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   8-18-95. W$Japer:

   "Encryption-Software Plan Presented Using 'Keys' Held by
   Escrow Agents." [This is a variation on the Markoff article
   today, with a bit more.]

      Companies hoping to start selling stronger encryption
      products will have to wait a few months, since the
      administration has yet to sort out important details.
      For instance, one unresolved issue is how to certify
      escrow agents to keep fly-by-night operators and
      organized-crime figures out of the business. And the
      administration's emerging policy doesn't deal with
      data-security hardware -- products that wire the
      encryption schemes right into chips or other devices.
      Even with the export restrictions, U.S. officials
      haven't been able to stop widespread international
      distribution of an encryption program, called Pretty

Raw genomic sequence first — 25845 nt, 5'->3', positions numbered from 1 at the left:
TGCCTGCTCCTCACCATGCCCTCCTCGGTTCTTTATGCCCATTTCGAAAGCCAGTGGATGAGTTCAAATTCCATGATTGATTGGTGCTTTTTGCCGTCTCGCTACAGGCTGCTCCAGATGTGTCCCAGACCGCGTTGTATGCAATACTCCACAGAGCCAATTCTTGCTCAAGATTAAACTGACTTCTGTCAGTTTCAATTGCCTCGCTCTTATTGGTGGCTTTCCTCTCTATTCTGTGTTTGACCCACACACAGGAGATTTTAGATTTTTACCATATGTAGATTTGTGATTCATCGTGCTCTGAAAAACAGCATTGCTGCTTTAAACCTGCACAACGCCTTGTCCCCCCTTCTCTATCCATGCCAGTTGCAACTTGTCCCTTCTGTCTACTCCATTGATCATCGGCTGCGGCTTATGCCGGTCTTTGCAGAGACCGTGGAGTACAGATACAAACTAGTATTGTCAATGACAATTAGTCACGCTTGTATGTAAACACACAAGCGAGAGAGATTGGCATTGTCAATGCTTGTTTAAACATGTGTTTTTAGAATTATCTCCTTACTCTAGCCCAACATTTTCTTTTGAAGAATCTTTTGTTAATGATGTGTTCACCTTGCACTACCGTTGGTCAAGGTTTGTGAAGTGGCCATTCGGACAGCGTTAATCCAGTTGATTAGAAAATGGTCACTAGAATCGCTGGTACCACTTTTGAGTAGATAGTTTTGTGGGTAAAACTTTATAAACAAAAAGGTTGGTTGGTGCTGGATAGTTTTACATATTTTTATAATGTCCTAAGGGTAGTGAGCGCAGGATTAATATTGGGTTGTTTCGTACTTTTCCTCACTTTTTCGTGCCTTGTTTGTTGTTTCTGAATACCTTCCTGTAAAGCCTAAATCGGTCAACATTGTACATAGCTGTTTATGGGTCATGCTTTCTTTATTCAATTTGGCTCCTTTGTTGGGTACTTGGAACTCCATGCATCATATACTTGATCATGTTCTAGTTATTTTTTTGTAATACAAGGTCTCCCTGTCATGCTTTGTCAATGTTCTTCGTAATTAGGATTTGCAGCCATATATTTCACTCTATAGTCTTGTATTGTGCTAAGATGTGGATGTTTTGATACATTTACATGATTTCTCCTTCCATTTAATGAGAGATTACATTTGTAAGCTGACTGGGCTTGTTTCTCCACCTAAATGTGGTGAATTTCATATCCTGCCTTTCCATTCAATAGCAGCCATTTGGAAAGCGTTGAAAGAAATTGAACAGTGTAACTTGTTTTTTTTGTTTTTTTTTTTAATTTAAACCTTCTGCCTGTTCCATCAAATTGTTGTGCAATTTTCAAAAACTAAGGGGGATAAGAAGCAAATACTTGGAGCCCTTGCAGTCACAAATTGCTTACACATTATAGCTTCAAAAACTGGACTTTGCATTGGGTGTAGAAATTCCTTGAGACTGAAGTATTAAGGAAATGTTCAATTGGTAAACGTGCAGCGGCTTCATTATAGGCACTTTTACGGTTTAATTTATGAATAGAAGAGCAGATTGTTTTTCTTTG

Good Privacy, that is nearly impossible to crack.

   "Seizure of Electronic Messages In Obscenity Case Raises

      Users of a small computer bulletin board in Ohio sued
      local authorities who seized their electronic mail and
      other materials as part of an investigation into obscene
      postings. In their lawsuit, which appears to be the
      first of its kind, the plaintiffs contend that the
      Hamilton County Regional Computer Crimes Task Force and
      other authorities violated their rights to free speech
      and privacy by seizing their messages during a June raid
      of five bulletin boards. The plaintiffs also allege
      that, by seizing their private electronic messages, the
      authorities violated the Electronic Communications
      Privacy Act.

   Double yolk: BUK_guv (about 11kb)